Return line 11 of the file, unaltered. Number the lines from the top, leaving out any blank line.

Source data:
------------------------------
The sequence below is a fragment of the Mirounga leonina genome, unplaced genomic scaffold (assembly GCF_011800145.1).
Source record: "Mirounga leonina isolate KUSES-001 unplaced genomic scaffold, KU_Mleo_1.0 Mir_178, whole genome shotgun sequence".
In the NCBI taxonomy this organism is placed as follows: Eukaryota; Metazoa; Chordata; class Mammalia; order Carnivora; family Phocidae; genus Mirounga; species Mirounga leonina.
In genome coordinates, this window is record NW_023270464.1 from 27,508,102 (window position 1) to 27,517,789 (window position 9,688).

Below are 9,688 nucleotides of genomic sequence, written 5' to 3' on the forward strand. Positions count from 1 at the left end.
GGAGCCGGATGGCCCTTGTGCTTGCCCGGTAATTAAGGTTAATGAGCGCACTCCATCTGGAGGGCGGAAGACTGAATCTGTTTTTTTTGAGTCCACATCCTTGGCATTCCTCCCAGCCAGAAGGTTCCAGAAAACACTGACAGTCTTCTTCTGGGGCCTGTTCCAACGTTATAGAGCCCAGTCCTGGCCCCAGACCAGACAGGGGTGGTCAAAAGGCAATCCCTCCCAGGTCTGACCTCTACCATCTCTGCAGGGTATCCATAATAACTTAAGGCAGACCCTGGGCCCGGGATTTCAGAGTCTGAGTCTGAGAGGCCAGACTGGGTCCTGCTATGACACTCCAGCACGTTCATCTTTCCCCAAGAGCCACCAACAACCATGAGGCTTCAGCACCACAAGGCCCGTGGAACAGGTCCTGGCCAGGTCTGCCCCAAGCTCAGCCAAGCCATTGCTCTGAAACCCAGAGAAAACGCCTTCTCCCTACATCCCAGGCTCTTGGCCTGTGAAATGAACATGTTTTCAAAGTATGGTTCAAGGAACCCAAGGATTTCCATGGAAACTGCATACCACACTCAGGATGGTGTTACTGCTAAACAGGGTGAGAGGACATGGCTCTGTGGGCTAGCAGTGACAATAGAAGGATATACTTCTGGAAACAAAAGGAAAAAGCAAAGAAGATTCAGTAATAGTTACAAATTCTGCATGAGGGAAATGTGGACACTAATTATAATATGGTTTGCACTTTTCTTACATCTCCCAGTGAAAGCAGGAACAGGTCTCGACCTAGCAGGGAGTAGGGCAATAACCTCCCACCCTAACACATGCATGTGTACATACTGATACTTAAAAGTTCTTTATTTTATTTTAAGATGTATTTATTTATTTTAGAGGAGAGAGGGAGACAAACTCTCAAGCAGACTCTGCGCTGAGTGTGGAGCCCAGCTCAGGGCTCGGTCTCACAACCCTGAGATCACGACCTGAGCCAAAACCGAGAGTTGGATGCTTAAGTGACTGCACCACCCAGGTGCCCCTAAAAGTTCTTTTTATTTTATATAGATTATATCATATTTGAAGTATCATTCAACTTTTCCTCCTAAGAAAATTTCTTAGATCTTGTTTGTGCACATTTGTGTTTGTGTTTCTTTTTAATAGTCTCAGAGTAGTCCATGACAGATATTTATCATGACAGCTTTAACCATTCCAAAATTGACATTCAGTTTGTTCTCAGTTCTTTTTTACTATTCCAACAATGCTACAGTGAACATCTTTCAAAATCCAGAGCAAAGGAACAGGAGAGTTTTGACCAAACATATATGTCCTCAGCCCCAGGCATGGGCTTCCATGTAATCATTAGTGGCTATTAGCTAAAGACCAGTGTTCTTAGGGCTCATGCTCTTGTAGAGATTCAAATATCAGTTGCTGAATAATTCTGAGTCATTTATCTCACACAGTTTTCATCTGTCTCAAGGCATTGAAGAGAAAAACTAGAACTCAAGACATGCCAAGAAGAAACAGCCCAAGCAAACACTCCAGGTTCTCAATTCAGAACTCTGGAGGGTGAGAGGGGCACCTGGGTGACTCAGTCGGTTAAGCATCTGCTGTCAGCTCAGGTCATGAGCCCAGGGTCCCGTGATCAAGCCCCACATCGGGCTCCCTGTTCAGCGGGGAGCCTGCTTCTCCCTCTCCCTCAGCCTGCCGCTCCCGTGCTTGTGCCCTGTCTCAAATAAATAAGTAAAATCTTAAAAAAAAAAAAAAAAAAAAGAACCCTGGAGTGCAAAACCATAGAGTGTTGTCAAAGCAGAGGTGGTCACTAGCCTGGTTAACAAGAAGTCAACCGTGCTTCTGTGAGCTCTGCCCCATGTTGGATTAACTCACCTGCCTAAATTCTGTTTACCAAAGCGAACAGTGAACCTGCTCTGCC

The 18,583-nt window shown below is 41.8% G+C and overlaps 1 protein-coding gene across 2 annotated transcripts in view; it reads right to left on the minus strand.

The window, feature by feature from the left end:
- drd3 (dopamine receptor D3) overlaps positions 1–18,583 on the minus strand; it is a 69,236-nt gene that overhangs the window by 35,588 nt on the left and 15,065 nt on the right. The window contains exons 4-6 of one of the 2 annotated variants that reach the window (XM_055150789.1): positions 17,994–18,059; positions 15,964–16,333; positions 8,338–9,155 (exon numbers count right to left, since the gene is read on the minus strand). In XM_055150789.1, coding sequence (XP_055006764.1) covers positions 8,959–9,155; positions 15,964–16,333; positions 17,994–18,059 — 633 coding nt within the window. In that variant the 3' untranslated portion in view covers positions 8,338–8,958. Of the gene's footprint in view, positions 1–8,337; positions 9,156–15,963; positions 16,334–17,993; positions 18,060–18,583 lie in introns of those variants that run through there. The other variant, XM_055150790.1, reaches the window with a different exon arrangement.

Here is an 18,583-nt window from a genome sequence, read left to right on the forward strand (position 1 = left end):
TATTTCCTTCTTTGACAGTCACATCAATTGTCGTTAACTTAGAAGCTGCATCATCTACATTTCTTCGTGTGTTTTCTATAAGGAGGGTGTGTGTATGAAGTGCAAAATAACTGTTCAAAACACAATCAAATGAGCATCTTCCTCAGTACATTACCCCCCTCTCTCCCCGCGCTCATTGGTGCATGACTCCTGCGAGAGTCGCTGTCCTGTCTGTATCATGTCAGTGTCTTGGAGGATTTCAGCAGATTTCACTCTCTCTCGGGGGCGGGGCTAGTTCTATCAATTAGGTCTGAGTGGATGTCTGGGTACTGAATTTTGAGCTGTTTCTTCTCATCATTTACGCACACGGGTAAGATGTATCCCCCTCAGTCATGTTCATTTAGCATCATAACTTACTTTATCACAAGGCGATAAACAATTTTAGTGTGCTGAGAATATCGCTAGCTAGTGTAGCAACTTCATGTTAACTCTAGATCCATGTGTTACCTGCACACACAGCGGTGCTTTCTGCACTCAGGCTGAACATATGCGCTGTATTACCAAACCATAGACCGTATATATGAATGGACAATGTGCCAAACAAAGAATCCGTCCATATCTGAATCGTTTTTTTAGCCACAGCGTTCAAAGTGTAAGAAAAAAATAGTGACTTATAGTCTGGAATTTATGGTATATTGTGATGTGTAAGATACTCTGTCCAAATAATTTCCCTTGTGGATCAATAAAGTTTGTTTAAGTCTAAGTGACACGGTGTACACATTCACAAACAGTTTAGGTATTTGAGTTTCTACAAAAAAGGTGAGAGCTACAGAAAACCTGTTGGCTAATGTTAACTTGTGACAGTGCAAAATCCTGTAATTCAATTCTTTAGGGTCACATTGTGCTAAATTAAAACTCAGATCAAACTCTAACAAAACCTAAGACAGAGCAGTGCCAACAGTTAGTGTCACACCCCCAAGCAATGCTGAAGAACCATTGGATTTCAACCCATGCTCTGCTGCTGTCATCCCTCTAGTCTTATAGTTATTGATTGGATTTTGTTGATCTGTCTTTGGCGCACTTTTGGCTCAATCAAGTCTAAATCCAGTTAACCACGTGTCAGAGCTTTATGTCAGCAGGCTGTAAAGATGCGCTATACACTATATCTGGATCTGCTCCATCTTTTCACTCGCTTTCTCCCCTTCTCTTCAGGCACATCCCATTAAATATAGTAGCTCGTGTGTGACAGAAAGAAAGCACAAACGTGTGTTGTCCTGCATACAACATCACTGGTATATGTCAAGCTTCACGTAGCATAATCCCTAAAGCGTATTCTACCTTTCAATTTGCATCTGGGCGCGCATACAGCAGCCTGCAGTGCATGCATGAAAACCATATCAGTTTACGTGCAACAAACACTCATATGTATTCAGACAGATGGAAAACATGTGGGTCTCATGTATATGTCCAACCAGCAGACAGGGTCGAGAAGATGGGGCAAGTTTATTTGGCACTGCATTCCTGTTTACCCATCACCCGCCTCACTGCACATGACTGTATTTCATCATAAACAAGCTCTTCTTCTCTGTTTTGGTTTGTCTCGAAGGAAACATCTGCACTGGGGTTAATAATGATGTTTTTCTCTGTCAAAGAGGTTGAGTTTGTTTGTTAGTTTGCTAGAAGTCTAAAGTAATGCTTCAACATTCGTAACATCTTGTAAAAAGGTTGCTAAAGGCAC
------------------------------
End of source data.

TATTTCCTTCTTTGACAGTCACATCAATTGTCGTTAACTTAGAAGCTGCATCATCTACATTTCTTCGTGTGTTTTCTATAAGGAGGGTGTGTGTATGAAGTGCAAAATAACTGTTCAAAACACAATCAAATGAGCATCTTCCTCAGTACATTACCCCCCTCTCTCCCCGCGCTCATTGGTGCATGACTCCTGCGAGAGTCGCTGTCCTGTCTGTATCATGTCAGTGTCTTGGAGGATTTCAGCAGATTTCACTCTCTCTCGGGGGCGGGGCTAGTTCTATCAATTAGGTCTGAGTGGATGTCTGGGTACTGAATTTTGAGCTGTTTCTTCTCATCATTTACGCACACGGGTAAGATGTATCCCCCTCAGTCATGTTCATTTAGCATCATAACTTACTTTATCACAAGGCGATAAACAATTTTAGTGTGCTGAGAATATCGCTAGCTAGTGTAGCAACTTCATGTTAACTCTAGATCCATGTGTTACCTGCACACACAGCGGTGCTTTCTGCACTCAGGCTGAACATATGCGCTGTATTACCAAACCATAGACCGTATATATGAATGGACAATGTGCCAAACAAAGAATCCGTCCATATCTGAATCGTTTTTTTAGCCACAGCGTTCAAAGTGTAAGAAAAAAATAGTGACTTATAGTCTGGAATTTATGGTATATTGTGATGTGTAAGATACTCTGTCCAAATAATTTCCCTTGTGGATCAATAAAGTTTGTTTAAGTCTAAGTGACACGGTGTACACATTCACAAACAGTTTAGGTATTTGAGTTTCTACAAAAAAGGTGAGAGCTACAGAAAACCTGTTGGCTAATGTTAACTTGTGACAGTGCAAAATCCTGTAATTCAATTCTTTAGGGTCACATTGTGCTAAATTAAAACTCAGATCAAACTCTAACAAAACCTAAGACAGAGCAGTGCCAACAGTTAGTGTCACACCCCCAAGCAATGCTGAAGAACCATTGGATTTCAACCCATGCTCTGCTGCTGTCATCCCTCTAGTCTTATAGTTATTGATTGGATTTTGTTGATCTGTCTTTGGCGCACTTTTGGCTCAATCAAGTCTAAATCCAGTTAACCACGTGTCAGAGCTTTATGTCAGCAGGCTGTAAAGATGCGCTATACACTATATCTGGATCTGCTCCATCTTTTCACTCGCTTTCTCCCCTTCTCTTCAGGCACATCCCATTAAATATAGTAGCTCGTGTGTGACAGAAAGAAAGCACAAACGTGTGTTGTCCTGCATACAACATCACTGGTATATGTCAAGCTTCACGTAGCATAATCCCTAAAGCGTATTCTACCTTTCAATTTGCATCTGGGCGCGCATACAGCAGCCTGCAGTGCATGCATGAAAACCATATCAGTTTACGTGCAACAAACACTCATATGTATTCAGACAGATGGAAAACATGTGGGTCTCATGTATATGTCCAACCAGCAGACAGGGTCGAGAAGATGGGGCAAGTTTATTTGGCACTGCATTCCTGTTTACCCATCACCCGCCTCACTGCACATGACTGTATTTCATCATAAACAAGCTCTTCTTCTCTGTTTTGGTTTGTCTCGAAGGAAACATCTGCACTGGGGTTAATAATGATGTTTTTCTCTGTCAAAGAGGTTGAGTTTGTTTGTTAGTTTGCTAGAAGTCTAAAGTAATGCTTCAACATTCGTAACATCTTGTAAAAAGGTTGCTAAAGGCAC